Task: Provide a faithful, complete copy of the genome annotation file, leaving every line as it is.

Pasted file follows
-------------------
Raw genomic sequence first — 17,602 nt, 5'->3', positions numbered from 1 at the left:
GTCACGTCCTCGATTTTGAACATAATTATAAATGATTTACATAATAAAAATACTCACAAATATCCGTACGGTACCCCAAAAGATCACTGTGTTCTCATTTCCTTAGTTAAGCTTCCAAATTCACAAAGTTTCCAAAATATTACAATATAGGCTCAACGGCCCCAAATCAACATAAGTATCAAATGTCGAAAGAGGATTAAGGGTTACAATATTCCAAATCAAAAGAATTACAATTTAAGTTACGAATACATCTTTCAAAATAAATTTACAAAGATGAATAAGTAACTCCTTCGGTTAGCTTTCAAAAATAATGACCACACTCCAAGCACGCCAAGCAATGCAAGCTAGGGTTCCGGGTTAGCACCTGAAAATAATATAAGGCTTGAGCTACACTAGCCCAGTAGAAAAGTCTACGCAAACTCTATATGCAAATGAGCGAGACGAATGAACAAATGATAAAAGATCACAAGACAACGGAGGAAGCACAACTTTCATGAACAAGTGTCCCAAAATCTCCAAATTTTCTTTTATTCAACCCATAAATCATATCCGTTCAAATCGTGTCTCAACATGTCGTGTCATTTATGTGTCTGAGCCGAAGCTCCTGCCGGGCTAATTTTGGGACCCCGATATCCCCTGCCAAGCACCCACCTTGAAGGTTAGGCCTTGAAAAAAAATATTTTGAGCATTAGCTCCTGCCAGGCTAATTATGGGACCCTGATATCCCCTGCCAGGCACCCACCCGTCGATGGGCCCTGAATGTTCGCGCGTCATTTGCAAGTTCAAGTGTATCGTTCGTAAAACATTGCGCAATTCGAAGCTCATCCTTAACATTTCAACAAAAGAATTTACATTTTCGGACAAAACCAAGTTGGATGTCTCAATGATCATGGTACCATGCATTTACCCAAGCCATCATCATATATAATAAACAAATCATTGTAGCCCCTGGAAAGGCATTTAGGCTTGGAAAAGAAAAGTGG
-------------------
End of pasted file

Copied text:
Raw genomic sequence first — 17,602 nt, 5'->3', positions numbered from 1 at the left:
GTCACGTCCTCGATTTTGAACATAATTATAAATGATTTACATAATAAAAATACTCACAAATATCCGTACGGTACCCCAAAAGATCACTGTGTTCTCATTTCCTTAGTTAAGCTTCCAAATTCACAAAGTTTCCAAAATATTACAATATAGGCTCAACGGCCCCAAATCAACATAAGTATCAAATGTCGAAAGAGGATTAAGGGTTACAATATTCCAAATCAAAAGAATTACAATTTAAGTTACGAATACATCTTTCAAAATAAATTTACAAAGATGAATAAGTAACTCCTTCGGTTAGCTTTCAAAAATAATGACCACACTCCAAGCACGCCAAGCAATGCAAGCTAGGGTTCCGGGTTAGCACCTGAAAATAATATAAGGCTTGAGCTACACTAGCCCAGTAGAAAAGTCTACGCAAACTCTATATGCAAATGAGCGAGACGAATGAACAAATGATAAAAGATCACAAGACAACGGAGGAAGCACAACTTTCATGAACAAGTGTCCCAAAATCTCCAAATTTTCTTTTATTCAACCCATAAATCATATCCGTTCAAATCGTGTCTCAACATGTCGTGTCATTTATGTGTCTGAGCCGAAGCTCCTGCCGGGCTAATTTTGGGACCCCGATATCCCCTGCCAAGCACCCACCTTGAAGGTTAGGCCTTGAAAAAAAATATTTTGAGCATTAGCTCCTGCCAGGCTAATTATGGGACCCTGATATCCCCTGCCAGGCACCCACCCGTCGATGGGCCCTGAATGTTCGCGCGTCATTTGCAAGTTCAAGTGTATCGTTCGTAAAACATTGCGCAATTCGAAGCTCATCCTTAACATTTCAACAAAAGAATTTACATTTTCGGACAAAACCAAGTTGGATGTCTCAATGATCATGGTACCATGCATTTACCCAAGCCATCATCATATATAATAAACAAATCATTGTAGCCCCTGGAAAGGCATTTAGGCTTGGAAAAGAAAAGTGG